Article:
What Factors Influence Compliance With Sequential Compression Devices in an Orthopaedic Unit: A Quality Assurance Observational Study

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The purpose of this study was to determine the compliance rate with sequential suppression devices (SCDs) of patients admitted to an orthopaedic unit of a level I trauma center. A quality assurance observational study was conducted over a 4-week period (June/July 2015). Three observations were performed per 24-hour period (0700, 1300, 1900 hours). ‘‘Full SCD compliance’’ was defined as the SCD ordered, on and functioning properly at the time of observation. Of the 1356 observations in 109 patients, 434 (32%) were fully compliant with SCD prophylaxis. SCD compliance in trauma patients was higher (21%) as compared with elective surgical patients (10%) (p < .0001). Morning observations had the highest compliance rate (38.3%), whereas the afternoon (23.5%) and evening observations (33.1%) had less compliance rates (p < .0001). There was a significantly higher compliance rate on weekdays (33.9%) as compared with weekends (28%) (p < .03). The overall low compliance level (32%) indicates compliance challenges and not the modality of the prophylaxis as the cause (Journal of Surgical Orthopaedic Advances 27(4):307–311, 2018) Key words: compression device, compliance, DVT, DVT prophylaxis, orthopaedic surgery, PE, SCD, sequential compression device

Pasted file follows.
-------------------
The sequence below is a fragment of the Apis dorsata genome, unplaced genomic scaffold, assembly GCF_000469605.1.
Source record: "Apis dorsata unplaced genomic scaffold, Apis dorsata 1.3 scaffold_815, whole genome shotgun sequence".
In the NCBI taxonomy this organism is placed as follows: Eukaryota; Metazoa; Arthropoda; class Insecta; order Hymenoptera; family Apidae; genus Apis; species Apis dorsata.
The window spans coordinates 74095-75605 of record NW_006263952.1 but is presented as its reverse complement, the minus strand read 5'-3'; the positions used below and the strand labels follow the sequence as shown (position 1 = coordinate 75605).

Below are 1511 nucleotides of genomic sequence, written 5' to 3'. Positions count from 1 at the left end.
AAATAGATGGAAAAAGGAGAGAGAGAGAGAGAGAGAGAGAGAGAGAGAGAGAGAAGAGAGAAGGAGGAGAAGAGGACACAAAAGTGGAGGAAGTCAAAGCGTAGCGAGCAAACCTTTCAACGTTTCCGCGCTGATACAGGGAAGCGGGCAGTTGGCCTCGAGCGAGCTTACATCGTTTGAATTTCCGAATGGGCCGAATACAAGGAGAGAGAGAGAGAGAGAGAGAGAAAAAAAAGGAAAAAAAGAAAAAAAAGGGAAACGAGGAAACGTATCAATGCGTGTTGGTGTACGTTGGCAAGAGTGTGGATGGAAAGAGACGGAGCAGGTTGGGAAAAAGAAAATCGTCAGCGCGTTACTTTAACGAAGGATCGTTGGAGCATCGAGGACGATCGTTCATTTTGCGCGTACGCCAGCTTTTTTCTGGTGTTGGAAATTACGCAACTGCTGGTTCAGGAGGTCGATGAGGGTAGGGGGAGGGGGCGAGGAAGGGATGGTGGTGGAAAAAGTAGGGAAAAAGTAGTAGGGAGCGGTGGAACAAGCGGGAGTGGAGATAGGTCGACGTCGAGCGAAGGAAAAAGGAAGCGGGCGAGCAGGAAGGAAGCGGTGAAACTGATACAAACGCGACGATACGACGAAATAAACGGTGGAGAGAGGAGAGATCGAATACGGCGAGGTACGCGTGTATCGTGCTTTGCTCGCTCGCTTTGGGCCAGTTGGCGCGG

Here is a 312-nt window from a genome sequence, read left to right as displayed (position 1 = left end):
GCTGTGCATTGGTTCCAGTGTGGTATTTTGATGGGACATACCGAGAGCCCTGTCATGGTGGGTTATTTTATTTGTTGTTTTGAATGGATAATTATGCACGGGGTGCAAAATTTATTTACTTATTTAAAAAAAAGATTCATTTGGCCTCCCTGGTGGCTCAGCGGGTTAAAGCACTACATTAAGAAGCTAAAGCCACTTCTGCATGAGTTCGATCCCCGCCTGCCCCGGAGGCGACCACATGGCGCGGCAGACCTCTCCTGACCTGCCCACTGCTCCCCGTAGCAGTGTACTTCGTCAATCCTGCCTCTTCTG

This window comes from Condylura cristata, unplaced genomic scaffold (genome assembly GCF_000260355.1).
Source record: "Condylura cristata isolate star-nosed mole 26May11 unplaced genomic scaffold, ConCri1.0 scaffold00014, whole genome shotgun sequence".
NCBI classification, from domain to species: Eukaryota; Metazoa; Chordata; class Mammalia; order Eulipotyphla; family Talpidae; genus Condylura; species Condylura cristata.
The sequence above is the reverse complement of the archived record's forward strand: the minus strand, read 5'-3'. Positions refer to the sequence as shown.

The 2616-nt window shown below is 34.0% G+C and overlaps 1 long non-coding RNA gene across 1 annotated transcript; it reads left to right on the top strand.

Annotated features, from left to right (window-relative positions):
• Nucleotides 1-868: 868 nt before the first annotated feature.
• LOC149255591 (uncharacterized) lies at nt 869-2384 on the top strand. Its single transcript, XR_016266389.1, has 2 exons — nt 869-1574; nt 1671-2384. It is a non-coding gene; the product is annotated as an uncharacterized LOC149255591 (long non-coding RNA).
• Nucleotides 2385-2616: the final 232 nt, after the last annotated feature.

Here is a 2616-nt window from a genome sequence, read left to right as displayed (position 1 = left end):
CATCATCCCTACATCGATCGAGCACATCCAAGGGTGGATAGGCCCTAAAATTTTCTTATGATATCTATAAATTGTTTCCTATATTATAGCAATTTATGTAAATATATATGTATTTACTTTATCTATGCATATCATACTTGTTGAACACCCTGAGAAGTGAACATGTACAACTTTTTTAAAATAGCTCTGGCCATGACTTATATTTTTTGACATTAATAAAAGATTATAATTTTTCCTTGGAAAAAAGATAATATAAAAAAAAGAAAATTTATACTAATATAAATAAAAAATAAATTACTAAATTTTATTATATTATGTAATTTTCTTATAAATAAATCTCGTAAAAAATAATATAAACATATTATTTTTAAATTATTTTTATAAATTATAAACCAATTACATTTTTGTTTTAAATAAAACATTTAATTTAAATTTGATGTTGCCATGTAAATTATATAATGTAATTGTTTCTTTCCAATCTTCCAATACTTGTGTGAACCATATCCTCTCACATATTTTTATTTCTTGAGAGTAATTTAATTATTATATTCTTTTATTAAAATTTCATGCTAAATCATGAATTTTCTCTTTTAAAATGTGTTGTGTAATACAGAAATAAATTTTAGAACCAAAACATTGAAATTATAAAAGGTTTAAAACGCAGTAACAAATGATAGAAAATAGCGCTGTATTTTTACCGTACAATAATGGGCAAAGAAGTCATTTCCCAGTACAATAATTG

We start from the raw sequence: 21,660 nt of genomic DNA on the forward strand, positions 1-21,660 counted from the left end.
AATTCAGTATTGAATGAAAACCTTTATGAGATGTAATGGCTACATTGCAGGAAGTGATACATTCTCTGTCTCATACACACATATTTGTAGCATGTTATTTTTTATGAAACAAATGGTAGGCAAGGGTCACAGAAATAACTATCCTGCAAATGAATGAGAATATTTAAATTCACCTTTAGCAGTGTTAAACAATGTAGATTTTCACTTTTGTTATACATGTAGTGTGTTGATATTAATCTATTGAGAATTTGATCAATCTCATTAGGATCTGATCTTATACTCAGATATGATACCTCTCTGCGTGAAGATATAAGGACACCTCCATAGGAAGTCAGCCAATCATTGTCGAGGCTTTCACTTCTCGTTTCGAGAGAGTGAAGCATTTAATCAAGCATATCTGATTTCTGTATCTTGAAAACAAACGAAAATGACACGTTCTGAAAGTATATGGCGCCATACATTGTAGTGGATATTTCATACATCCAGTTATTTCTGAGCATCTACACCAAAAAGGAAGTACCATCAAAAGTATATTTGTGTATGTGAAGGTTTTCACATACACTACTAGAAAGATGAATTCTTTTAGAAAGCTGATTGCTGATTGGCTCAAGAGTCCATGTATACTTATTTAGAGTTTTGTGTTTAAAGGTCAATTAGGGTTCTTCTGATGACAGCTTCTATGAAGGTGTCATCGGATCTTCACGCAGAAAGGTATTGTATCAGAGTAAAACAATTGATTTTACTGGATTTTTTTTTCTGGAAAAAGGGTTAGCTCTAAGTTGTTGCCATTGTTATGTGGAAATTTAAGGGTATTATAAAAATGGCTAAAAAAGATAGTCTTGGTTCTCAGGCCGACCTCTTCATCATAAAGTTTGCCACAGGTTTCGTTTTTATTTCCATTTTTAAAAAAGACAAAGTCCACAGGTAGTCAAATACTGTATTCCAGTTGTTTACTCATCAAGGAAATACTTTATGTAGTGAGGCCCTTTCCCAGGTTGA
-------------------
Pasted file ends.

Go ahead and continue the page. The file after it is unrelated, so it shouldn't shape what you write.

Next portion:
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Avionna L. Baldwin, BS; Sean J. McMahon, MBA; and Addisu Mesfin, MD

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